The Surface Book was Microsoft's first-ever laptop, and now it's back for an encore.
The Surface Book with Performance Base is an update to last year's Surface Book, a laptop with detaching tablet screen that had an iconic look and some pretty good -- and weird -- design flourishes.
What the Surface Book isn't is a Surface Pro sequel. The Surface Pro 4, released a year ago as well, hasn't been updated in 2016 (and isn't compatible with the Surface Book at all).
But the funny thing is, this year's version of the Microsoft Surface Book is actually more everyday-practical than Apple's MacBook Pro in some key areas. It has full tablet and stylus modes for art and creative work, and retains legacy ports like full-size USB 3 and an SD card slot, unlike Apple's new MacBooks.
If you're looking for a Windows laptop with good performance chops that can also double as a tablet on the fly, you've come to the right place. As long as you can afford the price. The biggest change to last year's model is the base's boost in battery, processor and graphics. "Performance base," indeed.
Design: Staying the course from 2015
If you looked at Microsoft's Surface Book last year, lusted after it, but wanted it to be a more powerful computer, this is your answer. It's a better laptop, and a better experience. But in exchange for that power, it also gets a bit heavier.
The side edges feel the same, but there's a clear curving bulge on the base now. You won't notice it unless you stack these laptops side by side, but it's there.
Last year, we remarked that the Surface Book size and weight was comparable to the then-current MacBook Pro models. This year, the MacBooks got thinner and the Surface Book got thicker. The new Book with Performance Base ranges from 13mm thick at the front to 22.8mm thick in the back, and it weighs at least 3.62 pounds. Last year's version maxed at 3.5 pounds for the step-up model with Nvidia graphics.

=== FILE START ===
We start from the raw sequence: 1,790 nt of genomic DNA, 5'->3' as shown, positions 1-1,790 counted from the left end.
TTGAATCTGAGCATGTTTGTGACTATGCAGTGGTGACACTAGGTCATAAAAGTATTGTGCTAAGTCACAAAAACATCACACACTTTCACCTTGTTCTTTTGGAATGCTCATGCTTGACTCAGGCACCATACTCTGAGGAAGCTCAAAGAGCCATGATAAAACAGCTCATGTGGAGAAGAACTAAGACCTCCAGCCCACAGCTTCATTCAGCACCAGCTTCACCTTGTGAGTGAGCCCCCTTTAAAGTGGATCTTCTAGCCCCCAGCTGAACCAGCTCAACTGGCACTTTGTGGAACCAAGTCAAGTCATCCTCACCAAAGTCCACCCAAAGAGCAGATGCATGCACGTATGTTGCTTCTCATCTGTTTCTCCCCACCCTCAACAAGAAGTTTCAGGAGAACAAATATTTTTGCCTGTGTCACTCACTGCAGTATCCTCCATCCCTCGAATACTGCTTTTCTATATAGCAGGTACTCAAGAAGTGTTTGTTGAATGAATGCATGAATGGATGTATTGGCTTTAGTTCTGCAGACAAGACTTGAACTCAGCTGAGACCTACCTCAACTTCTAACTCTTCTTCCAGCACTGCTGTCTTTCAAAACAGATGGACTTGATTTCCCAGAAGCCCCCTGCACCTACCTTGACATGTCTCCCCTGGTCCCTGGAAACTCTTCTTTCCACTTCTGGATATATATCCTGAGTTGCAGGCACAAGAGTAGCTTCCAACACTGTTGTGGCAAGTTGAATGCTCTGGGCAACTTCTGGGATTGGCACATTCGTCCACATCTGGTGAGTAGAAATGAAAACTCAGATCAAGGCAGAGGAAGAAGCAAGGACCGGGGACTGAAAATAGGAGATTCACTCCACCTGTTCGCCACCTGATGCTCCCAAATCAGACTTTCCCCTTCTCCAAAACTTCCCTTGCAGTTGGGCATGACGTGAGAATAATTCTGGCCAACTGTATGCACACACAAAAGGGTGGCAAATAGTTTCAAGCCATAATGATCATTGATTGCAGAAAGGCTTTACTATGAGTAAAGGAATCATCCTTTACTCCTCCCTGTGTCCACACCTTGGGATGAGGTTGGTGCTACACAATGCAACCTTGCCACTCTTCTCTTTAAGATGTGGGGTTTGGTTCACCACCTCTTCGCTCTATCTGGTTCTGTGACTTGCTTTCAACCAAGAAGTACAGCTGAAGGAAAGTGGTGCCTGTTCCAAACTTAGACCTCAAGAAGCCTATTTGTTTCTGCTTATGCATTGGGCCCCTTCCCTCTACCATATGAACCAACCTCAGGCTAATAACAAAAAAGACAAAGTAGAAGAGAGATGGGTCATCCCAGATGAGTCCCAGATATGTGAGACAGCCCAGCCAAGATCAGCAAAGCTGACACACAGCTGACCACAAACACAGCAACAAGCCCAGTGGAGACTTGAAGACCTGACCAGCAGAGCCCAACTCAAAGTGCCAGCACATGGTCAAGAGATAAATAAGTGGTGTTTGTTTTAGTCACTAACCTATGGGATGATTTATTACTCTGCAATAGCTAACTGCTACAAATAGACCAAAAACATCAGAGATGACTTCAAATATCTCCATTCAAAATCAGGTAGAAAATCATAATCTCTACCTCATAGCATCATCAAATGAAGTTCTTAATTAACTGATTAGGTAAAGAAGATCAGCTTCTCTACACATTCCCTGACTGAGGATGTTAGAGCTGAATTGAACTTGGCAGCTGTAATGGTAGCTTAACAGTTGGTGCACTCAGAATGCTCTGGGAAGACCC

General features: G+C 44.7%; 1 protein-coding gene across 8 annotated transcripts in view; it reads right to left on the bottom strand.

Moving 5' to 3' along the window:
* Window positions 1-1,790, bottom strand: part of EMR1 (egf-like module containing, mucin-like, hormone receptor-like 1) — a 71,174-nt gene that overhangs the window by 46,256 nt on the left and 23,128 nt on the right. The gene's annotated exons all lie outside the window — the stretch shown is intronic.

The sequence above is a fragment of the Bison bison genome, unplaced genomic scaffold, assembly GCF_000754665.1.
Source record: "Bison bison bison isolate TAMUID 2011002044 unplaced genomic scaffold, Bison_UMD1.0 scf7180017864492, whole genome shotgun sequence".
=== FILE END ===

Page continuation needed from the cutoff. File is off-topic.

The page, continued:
It's a slightly heavier feel, but it's so close to last year's concept that a newcomer probably won't notice the difference.
The problem is that it's not just MacBooks that have gotten smaller and lighter: the new 13-inch MacBook Pro is down to 3 pounds (1.36 kg). Thin is in for other Windows laptops, too. 3.6 pounds (1.63 kg) now counts as a heavyweight in the ultraportable world.
We had a few issues with the Surface Book design last year, which have unfortunately stayed: The futuristic magnesium hinge unfolded beautifully, but unlike with devices like the Lenovo Yoga it doesn't flip over end-to-end. To turn it into a tabletop touchscreen, you detach the top and flip it around and re-dock into the base.
There's also still a weird gap between the top and base when closed, as if the whole Surface Book was a sheet of metal curved and folded in half. A gap-free, slimmer design would still be preferred.
But at least the Surface Book retains its classic ports. Unlike the MacBook Pro's crazy all-USB-C array, the Surface Book base has two USB-3 ports, a Mini DisplayPort and an SD card slot, plus Microsoft's magnetic charge connector. USB-C would have been nice, too, but for pros this is probably the preferred arrangement for the present.